We are like that man. I used to hear teachers say of some students, “Overfed but undernourished.” We are overweight because we are overfed by too much worldly things from television, the internet, the media and other things of the world, basically good but with a goodness so incomplete as to be unsatisfying. Yet, spiritually, we are undernourished because we do not feed ourselves with the right diet of God’s Word and the Eucharist, the Bread of Life. The Church is the last place we choose to go to. But for us to truly be happy and grow in real happiness the right diet is a must. For example, the Holy Father points to us why. “Indeed, the teaching of Jesus still resounds in our day with same power, ‘Do not labor for the food which perishes, but for the food which endures to eternal life’ (Jn 6:27). The question posed by his listeners is the same we ask today: ‘What must we do, to be doing the works of God?’ (Jn 6:28). We know Jesus’ reply: ‘This is the work of God, that you believe in him whom he has sent’ (Jn 6:29)” (PF 3).

Fr. Mark Link says that the evangelist Matthew’s genealogy of Jesus tells us of three eras representing three landmark situations of Israel. The first era, from Abraham to David, represents the call of Israel to greatness. The second era, from David to Babylon, represents Israel’s fall from greatness. The third era, from Babylon to Jesus the Messiah, represents the restoration of Israel to greatness.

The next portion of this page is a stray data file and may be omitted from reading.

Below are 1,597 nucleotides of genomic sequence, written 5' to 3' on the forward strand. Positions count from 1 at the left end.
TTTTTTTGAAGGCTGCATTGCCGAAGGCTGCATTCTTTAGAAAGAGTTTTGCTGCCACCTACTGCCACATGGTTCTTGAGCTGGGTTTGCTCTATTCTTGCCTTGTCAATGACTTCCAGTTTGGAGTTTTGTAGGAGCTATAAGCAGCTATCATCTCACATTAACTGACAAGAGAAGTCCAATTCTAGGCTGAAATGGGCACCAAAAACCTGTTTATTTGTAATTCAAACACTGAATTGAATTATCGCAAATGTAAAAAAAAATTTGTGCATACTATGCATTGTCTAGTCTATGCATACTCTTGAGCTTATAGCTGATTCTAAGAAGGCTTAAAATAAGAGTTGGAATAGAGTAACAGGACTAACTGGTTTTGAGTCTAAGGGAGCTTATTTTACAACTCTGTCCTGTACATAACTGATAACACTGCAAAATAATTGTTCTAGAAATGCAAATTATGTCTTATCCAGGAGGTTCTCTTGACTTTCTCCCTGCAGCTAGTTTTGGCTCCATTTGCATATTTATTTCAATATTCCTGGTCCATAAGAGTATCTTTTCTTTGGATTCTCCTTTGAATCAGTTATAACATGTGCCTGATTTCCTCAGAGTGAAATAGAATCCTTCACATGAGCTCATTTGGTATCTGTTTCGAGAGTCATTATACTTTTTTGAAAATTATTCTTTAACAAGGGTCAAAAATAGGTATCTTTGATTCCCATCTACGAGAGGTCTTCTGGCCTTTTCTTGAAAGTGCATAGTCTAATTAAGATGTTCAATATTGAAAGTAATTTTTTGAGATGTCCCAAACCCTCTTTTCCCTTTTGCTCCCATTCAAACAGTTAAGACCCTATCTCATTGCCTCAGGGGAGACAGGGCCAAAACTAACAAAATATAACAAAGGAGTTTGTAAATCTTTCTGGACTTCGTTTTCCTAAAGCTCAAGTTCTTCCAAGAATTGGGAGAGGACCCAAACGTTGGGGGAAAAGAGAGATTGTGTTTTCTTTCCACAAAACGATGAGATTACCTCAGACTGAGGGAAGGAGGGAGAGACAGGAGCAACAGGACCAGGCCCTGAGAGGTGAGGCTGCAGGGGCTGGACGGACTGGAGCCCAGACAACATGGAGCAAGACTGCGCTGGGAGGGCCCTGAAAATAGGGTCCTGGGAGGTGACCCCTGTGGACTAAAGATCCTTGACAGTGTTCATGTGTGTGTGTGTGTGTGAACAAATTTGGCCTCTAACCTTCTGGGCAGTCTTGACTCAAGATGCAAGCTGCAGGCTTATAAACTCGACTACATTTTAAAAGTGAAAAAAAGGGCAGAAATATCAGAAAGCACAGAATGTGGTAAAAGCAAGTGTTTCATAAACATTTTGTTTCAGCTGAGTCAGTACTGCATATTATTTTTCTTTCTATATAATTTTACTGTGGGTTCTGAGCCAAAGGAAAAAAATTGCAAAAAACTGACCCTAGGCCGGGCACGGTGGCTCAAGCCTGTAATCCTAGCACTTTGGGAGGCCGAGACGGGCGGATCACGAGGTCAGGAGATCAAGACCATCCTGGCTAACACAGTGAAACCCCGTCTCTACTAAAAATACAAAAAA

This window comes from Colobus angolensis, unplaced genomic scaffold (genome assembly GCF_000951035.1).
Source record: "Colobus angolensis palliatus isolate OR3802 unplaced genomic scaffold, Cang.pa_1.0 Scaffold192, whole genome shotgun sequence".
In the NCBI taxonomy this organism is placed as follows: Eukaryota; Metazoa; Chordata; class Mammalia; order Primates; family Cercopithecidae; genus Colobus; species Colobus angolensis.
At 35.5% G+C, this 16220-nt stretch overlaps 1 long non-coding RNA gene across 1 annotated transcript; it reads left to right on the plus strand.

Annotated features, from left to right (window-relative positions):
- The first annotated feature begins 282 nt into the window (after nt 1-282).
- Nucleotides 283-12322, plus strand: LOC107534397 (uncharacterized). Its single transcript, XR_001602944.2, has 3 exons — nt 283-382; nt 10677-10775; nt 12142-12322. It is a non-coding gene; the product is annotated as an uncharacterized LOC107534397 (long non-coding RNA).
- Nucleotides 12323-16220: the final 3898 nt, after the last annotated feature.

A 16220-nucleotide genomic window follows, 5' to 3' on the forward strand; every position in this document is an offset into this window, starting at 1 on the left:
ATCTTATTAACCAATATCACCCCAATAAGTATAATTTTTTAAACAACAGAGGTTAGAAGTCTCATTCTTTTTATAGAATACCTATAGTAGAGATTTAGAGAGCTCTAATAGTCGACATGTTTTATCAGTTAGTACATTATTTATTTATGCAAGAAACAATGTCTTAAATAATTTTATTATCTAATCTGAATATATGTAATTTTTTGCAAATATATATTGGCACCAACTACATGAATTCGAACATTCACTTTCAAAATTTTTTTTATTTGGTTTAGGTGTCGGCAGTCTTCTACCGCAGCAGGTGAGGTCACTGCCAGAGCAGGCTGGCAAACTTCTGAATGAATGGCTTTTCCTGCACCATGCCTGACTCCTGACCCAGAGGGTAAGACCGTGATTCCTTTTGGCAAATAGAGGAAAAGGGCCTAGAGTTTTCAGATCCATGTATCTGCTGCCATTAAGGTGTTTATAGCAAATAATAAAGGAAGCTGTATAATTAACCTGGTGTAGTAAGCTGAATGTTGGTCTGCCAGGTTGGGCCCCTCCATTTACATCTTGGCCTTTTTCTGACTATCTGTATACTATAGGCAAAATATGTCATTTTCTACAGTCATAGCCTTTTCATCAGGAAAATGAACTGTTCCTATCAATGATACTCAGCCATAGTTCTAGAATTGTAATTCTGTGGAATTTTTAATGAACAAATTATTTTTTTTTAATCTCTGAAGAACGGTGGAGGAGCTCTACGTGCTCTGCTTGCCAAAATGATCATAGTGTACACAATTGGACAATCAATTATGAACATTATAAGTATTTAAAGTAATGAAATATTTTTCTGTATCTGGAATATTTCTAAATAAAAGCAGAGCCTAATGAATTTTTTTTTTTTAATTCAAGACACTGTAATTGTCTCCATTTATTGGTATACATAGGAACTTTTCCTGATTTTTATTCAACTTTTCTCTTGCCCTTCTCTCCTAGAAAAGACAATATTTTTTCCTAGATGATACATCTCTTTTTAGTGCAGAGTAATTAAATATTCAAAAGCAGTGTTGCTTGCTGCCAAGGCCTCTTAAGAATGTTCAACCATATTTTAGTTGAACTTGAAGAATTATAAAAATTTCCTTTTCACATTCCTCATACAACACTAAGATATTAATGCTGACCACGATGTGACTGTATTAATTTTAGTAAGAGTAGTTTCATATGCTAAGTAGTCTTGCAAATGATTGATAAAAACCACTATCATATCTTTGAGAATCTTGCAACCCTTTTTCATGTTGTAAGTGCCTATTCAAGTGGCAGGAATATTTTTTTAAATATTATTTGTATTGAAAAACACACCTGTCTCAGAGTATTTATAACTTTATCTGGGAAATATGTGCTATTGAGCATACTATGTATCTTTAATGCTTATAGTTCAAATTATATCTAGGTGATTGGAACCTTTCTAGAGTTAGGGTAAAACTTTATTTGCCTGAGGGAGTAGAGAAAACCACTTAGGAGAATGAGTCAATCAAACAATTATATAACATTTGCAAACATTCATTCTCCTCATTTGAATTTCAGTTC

But this Israel is no longer the old one. It is the New Israel that includes you and me. The old Israel’s downfall had everything to do with refusing to listen to the Word of the Lord. Our restoration will depend on a contrary response: by expressing our faith through listening and doing the Word of the living God.

 

Dec. 18: To Believe Means Renewed Life in Christ (Vatican II) and Catechesis in the Faith (Catechism of the Catholic Church)

Jer 23:5-8

Mt 1:18-24

(PF 4)

     In Eastern Samar everybody knows, but especially the politicians, that it is not yet campaign season. Still, everybody sees tarpaulins of politicians and would-be politicians suddenly sprouting all over the province like wild forest mushrooms. They don’t exactly tell anyone to vote for them. On the other hand, everybody knows there is no known reason why they are there other than the coming 2013 elections.